In his video and also the excellent ArtNet interview, there’s discussion around the subversive message about Washington that was subtle yet recognizable in the original murals.

Before The Squad tars and feathers Democrats and demands that the art be destroyed, it's ironic that the murals' Russian-American artist and Stanford University art professor Victor Arnautoff was a committed Communist.

So the California Democrats are willing to stand for an avowed Communist on the matter of not erasing the murals. Note also that this fight is all going on in Nancy Pelosi's district. And it's going on at the moment we're screaming about the Republican Party lead by Trump as being racist.

Furthermore, Professor Crumpler explains that as a teenager, it wasn’t even taught in his school that George Washington owned slaves. “That’s one reason this was a horrible image for me originally: Arnautoff put slaves next to the president of the United States, and it was that contradiction when I was first saw the mural that threw me.”

I know it's not funny, but I sort of feel like I'm in lala land. I'm fighting every day on get Americans to 1) talk about what we did to the American Indians and 2) deal with slavery and racism. But the most progressive school district in the nation wants to destroy a historic reminder painted by an American communist artist.

It’s hard to believe that the current San Francisco school board didn’t even reach out to Dewey Crumpler on the subject of destroying ‘The Life of Washington Murals’. In reading Jennifer Wilson’s Black People Don’t Need Murals To Remember Injustice for The Nation, she doesn’t mention at all this entire episode around the murals launched by the Black Panthers. or the creation of Dr. Crumpler’s own murals. Talk about selective reporting!!!

Wilson’s point that black and brown people want a future and not just a past is valid. She writes: A future that is both daunting, but bright in that it exists when so many people, George Washington included, wanted otherwise. It reminds me of a line from Toni Morrison’s Beloved, when Paul D leans over to Sethe and tells her, “Me and you, we got more yesterday than anybody. We need some kind of tomorrow.”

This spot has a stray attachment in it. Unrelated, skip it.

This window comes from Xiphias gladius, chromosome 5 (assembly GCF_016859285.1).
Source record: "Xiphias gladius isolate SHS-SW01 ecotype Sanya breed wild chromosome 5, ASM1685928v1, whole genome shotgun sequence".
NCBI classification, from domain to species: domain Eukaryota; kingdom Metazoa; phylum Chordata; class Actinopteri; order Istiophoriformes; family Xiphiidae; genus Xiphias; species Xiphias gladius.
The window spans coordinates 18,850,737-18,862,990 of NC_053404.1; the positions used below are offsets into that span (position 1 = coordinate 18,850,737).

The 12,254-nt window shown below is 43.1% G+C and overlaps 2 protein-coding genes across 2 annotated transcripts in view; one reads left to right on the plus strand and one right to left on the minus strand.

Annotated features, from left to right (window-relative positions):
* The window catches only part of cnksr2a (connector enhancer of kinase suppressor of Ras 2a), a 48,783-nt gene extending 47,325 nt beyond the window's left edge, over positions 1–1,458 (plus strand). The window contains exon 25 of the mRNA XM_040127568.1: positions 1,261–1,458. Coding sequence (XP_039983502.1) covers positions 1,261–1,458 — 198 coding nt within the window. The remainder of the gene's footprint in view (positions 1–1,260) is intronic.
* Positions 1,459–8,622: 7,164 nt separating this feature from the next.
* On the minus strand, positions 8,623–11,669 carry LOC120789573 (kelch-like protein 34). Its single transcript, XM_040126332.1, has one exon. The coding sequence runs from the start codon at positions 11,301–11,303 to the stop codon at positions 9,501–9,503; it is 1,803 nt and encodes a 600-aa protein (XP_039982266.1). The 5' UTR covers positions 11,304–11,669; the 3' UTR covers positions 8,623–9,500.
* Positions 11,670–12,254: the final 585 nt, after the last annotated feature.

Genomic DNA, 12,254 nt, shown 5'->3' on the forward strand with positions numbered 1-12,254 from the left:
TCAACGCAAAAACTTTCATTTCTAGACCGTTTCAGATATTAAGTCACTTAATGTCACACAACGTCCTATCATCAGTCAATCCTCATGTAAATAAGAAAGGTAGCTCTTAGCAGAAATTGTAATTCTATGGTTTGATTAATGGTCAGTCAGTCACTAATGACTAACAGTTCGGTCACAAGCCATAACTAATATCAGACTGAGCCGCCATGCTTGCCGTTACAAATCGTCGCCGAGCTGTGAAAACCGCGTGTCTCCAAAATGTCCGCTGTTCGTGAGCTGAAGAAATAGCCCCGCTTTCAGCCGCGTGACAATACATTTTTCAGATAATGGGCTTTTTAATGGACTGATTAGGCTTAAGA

Her article would have been much richer, however, if she had discussed the history of the ‘Life of Washington’ murals, Black Panther activism around the murals, and the story of how Dr. Crumpler came to paint a new visual narrative in response. In fact, the story of how the young artist went to Mexico to study with renowned muralists Pablo O’Higgins and [David Alfaro] Siqueiros, is exactly the kind of Harlem Renaissance story Wilson bemoans is absent in the black culture narrative. It’s ironic that she either 1) didn’t fully investigate the mural controversy before writing about it or 2) decided to omit Crumpler’s views on destroying the murals, because it didn’t fit her own narrative.

Dewey Crumpler’s in front of the African American panel of  Multi-Ethnic Heritage  at George Washington High School.

Dewey Crumpler’s in front of the African American panel of Multi-Ethnic Heritage at George Washington High School.